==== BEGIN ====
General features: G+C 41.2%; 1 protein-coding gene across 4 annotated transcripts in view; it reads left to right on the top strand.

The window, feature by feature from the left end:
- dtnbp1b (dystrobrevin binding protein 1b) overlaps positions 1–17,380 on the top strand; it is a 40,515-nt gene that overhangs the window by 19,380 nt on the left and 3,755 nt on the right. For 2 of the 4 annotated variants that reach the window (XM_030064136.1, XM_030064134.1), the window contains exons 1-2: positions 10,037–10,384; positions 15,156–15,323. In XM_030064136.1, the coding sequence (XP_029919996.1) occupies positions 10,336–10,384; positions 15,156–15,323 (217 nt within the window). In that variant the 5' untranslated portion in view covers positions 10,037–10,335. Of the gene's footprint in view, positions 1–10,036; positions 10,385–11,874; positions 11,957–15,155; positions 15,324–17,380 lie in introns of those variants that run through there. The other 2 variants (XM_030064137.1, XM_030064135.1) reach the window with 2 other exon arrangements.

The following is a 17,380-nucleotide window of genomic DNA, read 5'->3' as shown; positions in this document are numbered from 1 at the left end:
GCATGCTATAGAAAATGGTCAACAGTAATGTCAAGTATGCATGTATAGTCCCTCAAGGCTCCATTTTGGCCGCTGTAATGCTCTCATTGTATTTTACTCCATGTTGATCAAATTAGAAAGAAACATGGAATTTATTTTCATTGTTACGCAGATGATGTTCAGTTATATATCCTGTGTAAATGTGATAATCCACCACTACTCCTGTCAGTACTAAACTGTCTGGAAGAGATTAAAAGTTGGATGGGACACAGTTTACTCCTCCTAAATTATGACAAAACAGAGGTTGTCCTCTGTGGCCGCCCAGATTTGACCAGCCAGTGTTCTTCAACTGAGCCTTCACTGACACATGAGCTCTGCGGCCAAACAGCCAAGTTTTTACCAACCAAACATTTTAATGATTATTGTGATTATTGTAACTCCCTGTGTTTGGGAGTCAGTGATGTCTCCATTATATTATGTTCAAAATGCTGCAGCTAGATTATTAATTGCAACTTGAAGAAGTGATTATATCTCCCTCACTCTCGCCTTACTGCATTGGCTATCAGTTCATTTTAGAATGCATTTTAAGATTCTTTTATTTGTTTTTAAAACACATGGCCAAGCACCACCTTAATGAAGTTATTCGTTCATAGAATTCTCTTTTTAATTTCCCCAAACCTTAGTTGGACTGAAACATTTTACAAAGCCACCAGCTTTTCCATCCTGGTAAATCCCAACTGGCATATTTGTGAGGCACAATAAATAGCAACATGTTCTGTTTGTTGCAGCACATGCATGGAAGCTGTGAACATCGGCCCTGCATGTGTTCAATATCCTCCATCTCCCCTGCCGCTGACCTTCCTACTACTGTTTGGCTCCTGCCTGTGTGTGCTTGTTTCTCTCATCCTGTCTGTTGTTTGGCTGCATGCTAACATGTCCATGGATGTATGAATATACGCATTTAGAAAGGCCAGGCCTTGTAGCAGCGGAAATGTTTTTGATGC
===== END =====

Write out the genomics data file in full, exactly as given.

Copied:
General features: G+C 41.2%; 1 protein-coding gene across 4 annotated transcripts in view; it reads left to right on the top strand.

The window, feature by feature from the left end:
- dtnbp1b (dystrobrevin binding protein 1b) overlaps positions 1–17,380 on the top strand; it is a 40,515-nt gene that overhangs the window by 19,380 nt on the left and 3,755 nt on the right. For 2 of the 4 annotated variants that reach the window (XM_030064136.1, XM_030064134.1), the window contains exons 1-2: positions 10,037–10,384; positions 15,156–15,323. In XM_030064136.1, the coding sequence (XP_029919996.1) occupies positions 10,336–10,384; positions 15,156–15,323 (217 nt within the window). In that variant the 5' untranslated portion in view covers positions 10,037–10,335. Of the gene's footprint in view, positions 1–10,036; positions 10,385–11,874; positions 11,957–15,155; positions 15,324–17,380 lie in introns of those variants that run through there. The other 2 variants (XM_030064137.1, XM_030064135.1) reach the window with 2 other exon arrangements.

The following is a 17,380-nucleotide window of genomic DNA, read 5'->3' as shown; positions in this document are numbered from 1 at the left end:
GCATGCTATAGAAAATGGTCAACAGTAATGTCAAGTATGCATGTATAGTCCCTCAAGGCTCCATTTTGGCCGCTGTAATGCTCTCATTGTATTTTACTCCATGTTGATCAAATTAGAAAGAAACATGGAATTTATTTTCATTGTTACGCAGATGATGTTCAGTTATATATCCTGTGTAAATGTGATAATCCACCACTACTCCTGTCAGTACTAAACTGTCTGGAAGAGATTAAAAGTTGGATGGGACACAGTTTACTCCTCCTAAATTATGACAAAACAGAGGTTGTCCTCTGTGGCCGCCCAGATTTGACCAGCCAGTGTTCTTCAACTGAGCCTTCACTGACACATGAGCTCTGCGGCCAAACAGCCAAGTTTTTACCAACCAAACATTTTAATGATTATTGTGATTATTGTAACTCCCTGTGTTTGGGAGTCAGTGATGTCTCCATTATATTATGTTCAAAATGCTGCAGCTAGATTATTAATTGCAACTTGAAGAAGTGATTATATCTCCCTCACTCTCGCCTTACTGCATTGGCTATCAGTTCATTTTAGAATGCATTTTAAGATTCTTTTATTTGTTTTTAAAACACATGGCCAAGCACCACCTTAATGAAGTTATTCGTTCATAGAATTCTCTTTTTAATTTCCCCAAACCTTAGTTGGACTGAAACATTTTACAAAGCCACCAGCTTTTCCATCCTGGTAAATCCCAACTGGCATATTTGTGAGGCACAATAAATAGCAACATGTTCTGTTTGTTGCAGCACATGCATGGAAGCTGTGAACATCGGCCCTGCATGTGTTCAATATCCTCCATCTCCCCTGCCGCTGACCTTCCTACTACTGTTTGGCTCCTGCCTGTGTGTGCTTGTTTCTCTCATCCTGTCTGTTGTTTGGCTGCATGCTAACATGTCCATGGATGTATGAATATACGCATTTAGAAAGGCCAGGCCTTGTAGCAGCGGAAATGTTTTTGATGC